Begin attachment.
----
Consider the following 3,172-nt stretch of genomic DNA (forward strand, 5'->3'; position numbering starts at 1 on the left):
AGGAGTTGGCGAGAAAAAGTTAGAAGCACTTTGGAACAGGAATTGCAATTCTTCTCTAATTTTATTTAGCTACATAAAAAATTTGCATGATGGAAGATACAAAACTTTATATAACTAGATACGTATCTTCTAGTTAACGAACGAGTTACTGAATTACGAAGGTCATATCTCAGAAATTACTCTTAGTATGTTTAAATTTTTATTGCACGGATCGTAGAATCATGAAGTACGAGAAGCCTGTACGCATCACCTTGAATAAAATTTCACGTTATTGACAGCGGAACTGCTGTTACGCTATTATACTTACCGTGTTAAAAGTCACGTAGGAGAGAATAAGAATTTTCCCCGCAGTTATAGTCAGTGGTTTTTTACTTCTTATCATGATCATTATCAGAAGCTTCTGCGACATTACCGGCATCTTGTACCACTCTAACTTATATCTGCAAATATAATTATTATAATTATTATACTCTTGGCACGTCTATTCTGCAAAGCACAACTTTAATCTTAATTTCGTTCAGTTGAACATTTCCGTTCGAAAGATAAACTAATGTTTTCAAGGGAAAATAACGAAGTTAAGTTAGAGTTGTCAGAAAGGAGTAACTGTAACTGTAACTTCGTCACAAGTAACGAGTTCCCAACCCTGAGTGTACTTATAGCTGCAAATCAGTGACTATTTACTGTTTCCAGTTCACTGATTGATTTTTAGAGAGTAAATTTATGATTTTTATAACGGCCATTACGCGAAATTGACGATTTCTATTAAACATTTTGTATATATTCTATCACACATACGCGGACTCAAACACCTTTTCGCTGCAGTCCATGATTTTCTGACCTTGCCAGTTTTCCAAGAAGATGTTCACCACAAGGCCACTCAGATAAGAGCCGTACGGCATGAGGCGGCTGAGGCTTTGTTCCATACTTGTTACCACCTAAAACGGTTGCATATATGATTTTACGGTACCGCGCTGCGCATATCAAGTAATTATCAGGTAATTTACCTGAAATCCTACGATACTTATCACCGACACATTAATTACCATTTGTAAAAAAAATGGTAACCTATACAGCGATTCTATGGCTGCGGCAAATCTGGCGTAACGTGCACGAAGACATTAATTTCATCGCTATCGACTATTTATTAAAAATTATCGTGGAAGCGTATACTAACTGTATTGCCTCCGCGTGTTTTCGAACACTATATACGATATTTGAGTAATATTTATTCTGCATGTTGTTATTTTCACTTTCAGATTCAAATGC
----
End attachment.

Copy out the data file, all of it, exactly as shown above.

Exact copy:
Consider the following 3,172-nt stretch of genomic DNA (forward strand, 5'->3'; position numbering starts at 1 on the left):
AGGAGTTGGCGAGAAAAAGTTAGAAGCACTTTGGAACAGGAATTGCAATTCTTCTCTAATTTTATTTAGCTACATAAAAAATTTGCATGATGGAAGATACAAAACTTTATATAACTAGATACGTATCTTCTAGTTAACGAACGAGTTACTGAATTACGAAGGTCATATCTCAGAAATTACTCTTAGTATGTTTAAATTTTTATTGCACGGATCGTAGAATCATGAAGTACGAGAAGCCTGTACGCATCACCTTGAATAAAATTTCACGTTATTGACAGCGGAACTGCTGTTACGCTATTATACTTACCGTGTTAAAAGTCACGTAGGAGAGAATAAGAATTTTCCCCGCAGTTATAGTCAGTGGTTTTTTACTTCTTATCATGATCATTATCAGAAGCTTCTGCGACATTACCGGCATCTTGTACCACTCTAACTTATATCTGCAAATATAATTATTATAATTATTATACTCTTGGCACGTCTATTCTGCAAAGCACAACTTTAATCTTAATTTCGTTCAGTTGAACATTTCCGTTCGAAAGATAAACTAATGTTTTCAAGGGAAAATAACGAAGTTAAGTTAGAGTTGTCAGAAAGGAGTAACTGTAACTGTAACTTCGTCACAAGTAACGAGTTCCCAACCCTGAGTGTACTTATAGCTGCAAATCAGTGACTATTTACTGTTTCCAGTTCACTGATTGATTTTTAGAGAGTAAATTTATGATTTTTATAACGGCCATTACGCGAAATTGACGATTTCTATTAAACATTTTGTATATATTCTATCACACATACGCGGACTCAAACACCTTTTCGCTGCAGTCCATGATTTTCTGACCTTGCCAGTTTTCCAAGAAGATGTTCACCACAAGGCCACTCAGATAAGAGCCGTACGGCATGAGGCGGCTGAGGCTTTGTTCCATACTTGTTACCACCTAAAACGGTTGCATATATGATTTTACGGTACCGCGCTGCGCATATCAAGTAATTATCAGGTAATTTACCTGAAATCCTACGATACTTATCACCGACACATTAATTACCATTTGTAAAAAAAATGGTAACCTATACAGCGATTCTATGGCTGCGGCAAATCTGGCGTAACGTGCACGAAGACATTAATTTCATCGCTATCGACTATTTATTAAAAATTATCGTGGAAGCGTATACTAACTGTATTGCCTCCGCGTGTTTTCGAACACTATATACGATATTTGAGTAATATTTATTCTGCATGTTGTTATTTTCACTTTCAGATTCAAATGC